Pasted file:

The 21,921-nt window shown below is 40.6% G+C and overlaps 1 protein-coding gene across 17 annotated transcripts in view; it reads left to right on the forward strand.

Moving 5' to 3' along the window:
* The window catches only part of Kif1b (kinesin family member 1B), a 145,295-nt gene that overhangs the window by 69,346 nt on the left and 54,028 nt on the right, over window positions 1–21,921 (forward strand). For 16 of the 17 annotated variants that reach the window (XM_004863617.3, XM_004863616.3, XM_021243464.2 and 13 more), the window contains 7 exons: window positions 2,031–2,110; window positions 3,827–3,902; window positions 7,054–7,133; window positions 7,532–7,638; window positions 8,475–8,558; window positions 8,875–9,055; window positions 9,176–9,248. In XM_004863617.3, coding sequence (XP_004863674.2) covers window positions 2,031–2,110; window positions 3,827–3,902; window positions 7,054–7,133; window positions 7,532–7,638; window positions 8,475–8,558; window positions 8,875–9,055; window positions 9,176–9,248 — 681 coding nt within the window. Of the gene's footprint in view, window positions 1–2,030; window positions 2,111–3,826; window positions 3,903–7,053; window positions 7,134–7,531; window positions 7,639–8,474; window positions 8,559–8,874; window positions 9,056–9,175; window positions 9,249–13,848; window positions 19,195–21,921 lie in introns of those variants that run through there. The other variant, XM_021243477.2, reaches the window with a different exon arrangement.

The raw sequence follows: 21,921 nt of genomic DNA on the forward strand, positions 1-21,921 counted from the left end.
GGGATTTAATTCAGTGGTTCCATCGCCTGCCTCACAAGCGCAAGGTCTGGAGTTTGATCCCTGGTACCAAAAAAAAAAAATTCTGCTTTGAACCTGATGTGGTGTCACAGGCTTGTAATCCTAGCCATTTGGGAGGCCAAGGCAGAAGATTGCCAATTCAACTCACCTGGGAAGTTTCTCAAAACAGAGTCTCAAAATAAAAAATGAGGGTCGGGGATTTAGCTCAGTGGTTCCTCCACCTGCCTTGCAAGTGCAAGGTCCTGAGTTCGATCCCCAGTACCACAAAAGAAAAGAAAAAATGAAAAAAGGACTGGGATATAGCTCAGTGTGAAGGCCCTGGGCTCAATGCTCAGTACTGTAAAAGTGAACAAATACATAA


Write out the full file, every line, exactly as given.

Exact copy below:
The 21,921-nt window shown below is 40.6% G+C and overlaps 1 protein-coding gene across 17 annotated transcripts in view; it reads left to right on the forward strand.

Moving 5' to 3' along the window:
* The window catches only part of Kif1b (kinesin family member 1B), a 145,295-nt gene that overhangs the window by 69,346 nt on the left and 54,028 nt on the right, over window positions 1–21,921 (forward strand). For 16 of the 17 annotated variants that reach the window (XM_004863617.3, XM_004863616.3, XM_021243464.2 and 13 more), the window contains 7 exons: window positions 2,031–2,110; window positions 3,827–3,902; window positions 7,054–7,133; window positions 7,532–7,638; window positions 8,475–8,558; window positions 8,875–9,055; window positions 9,176–9,248. In XM_004863617.3, coding sequence (XP_004863674.2) covers window positions 2,031–2,110; window positions 3,827–3,902; window positions 7,054–7,133; window positions 7,532–7,638; window positions 8,475–8,558; window positions 8,875–9,055; window positions 9,176–9,248 — 681 coding nt within the window. Of the gene's footprint in view, window positions 1–2,030; window positions 2,111–3,826; window positions 3,903–7,053; window positions 7,134–7,531; window positions 7,639–8,474; window positions 8,559–8,874; window positions 9,056–9,175; window positions 9,249–13,848; window positions 19,195–21,921 lie in introns of those variants that run through there. The other variant, XM_021243477.2, reaches the window with a different exon arrangement.

The raw sequence follows: 21,921 nt of genomic DNA on the forward strand, positions 1-21,921 counted from the left end.
GGGATTTAATTCAGTGGTTCCATCGCCTGCCTCACAAGCGCAAGGTCTGGAGTTTGATCCCTGGTACCAAAAAAAAAAAATTCTGCTTTGAACCTGATGTGGTGTCACAGGCTTGTAATCCTAGCCATTTGGGAGGCCAAGGCAGAAGATTGCCAATTCAACTCACCTGGGAAGTTTCTCAAAACAGAGTCTCAAAATAAAAAATGAGGGTCGGGGATTTAGCTCAGTGGTTCCTCCACCTGCCTTGCAAGTGCAAGGTCCTGAGTTCGATCCCCAGTACCACAAAAGAAAAGAAAAAATGAAAAAAGGACTGGGATATAGCTCAGTGTGAAGGCCCTGGGCTCAATGCTCAGTACTGTAAAAGTGAACAAATACATAA